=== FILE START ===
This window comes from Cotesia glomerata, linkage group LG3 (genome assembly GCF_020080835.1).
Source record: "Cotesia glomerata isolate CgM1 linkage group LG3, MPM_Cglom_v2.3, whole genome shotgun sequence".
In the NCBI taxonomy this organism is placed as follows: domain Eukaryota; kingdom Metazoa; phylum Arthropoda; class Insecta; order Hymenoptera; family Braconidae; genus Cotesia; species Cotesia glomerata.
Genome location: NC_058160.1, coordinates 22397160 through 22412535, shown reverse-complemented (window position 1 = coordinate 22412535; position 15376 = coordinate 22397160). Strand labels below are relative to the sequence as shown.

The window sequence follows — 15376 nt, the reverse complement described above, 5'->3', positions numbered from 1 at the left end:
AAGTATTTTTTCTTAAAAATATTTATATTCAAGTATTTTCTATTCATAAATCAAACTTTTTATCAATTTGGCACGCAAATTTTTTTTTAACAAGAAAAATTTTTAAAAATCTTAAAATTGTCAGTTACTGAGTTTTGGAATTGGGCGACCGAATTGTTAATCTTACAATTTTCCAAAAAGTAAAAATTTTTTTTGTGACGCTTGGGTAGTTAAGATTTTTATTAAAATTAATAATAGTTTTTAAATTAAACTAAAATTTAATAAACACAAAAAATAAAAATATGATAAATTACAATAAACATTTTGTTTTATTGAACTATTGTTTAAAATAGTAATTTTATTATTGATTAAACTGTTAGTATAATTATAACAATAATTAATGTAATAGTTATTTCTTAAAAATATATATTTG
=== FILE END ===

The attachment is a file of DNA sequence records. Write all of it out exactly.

This window comes from Cotesia glomerata, linkage group LG3 (genome assembly GCF_020080835.1).
Source record: "Cotesia glomerata isolate CgM1 linkage group LG3, MPM_Cglom_v2.3, whole genome shotgun sequence".
In the NCBI taxonomy this organism is placed as follows: domain Eukaryota; kingdom Metazoa; phylum Arthropoda; class Insecta; order Hymenoptera; family Braconidae; genus Cotesia; species Cotesia glomerata.
Genome location: NC_058160.1, coordinates 22397160 through 22412535, shown reverse-complemented (window position 1 = coordinate 22412535; position 15376 = coordinate 22397160). Strand labels below are relative to the sequence as shown.

The window sequence follows — 15376 nt, the reverse complement described above, 5'->3', positions numbered from 1 at the left end:
AAGTATTTTTTCTTAAAAATATTTATATTCAAGTATTTTCTATTCATAAATCAAACTTTTTATCAATTTGGCACGCAAATTTTTTTTTAACAAGAAAAATTTTTAAAAATCTTAAAATTGTCAGTTACTGAGTTTTGGAATTGGGCGACCGAATTGTTAATCTTACAATTTTCCAAAAAGTAAAAATTTTTTTTGTGACGCTTGGGTAGTTAAGATTTTTATTAAAATTAATAATAGTTTTTAAATTAAACTAAAATTTAATAAACACAAAAAATAAAAATATGATAAATTACAATAAACATTTTGTTTTATTGAACTATTGTTTAAAATAGTAATTTTATTATTGATTAAACTGTTAGTATAATTATAACAATAATTAATGTAATAGTTATTTCTTAAAAATATATATTTG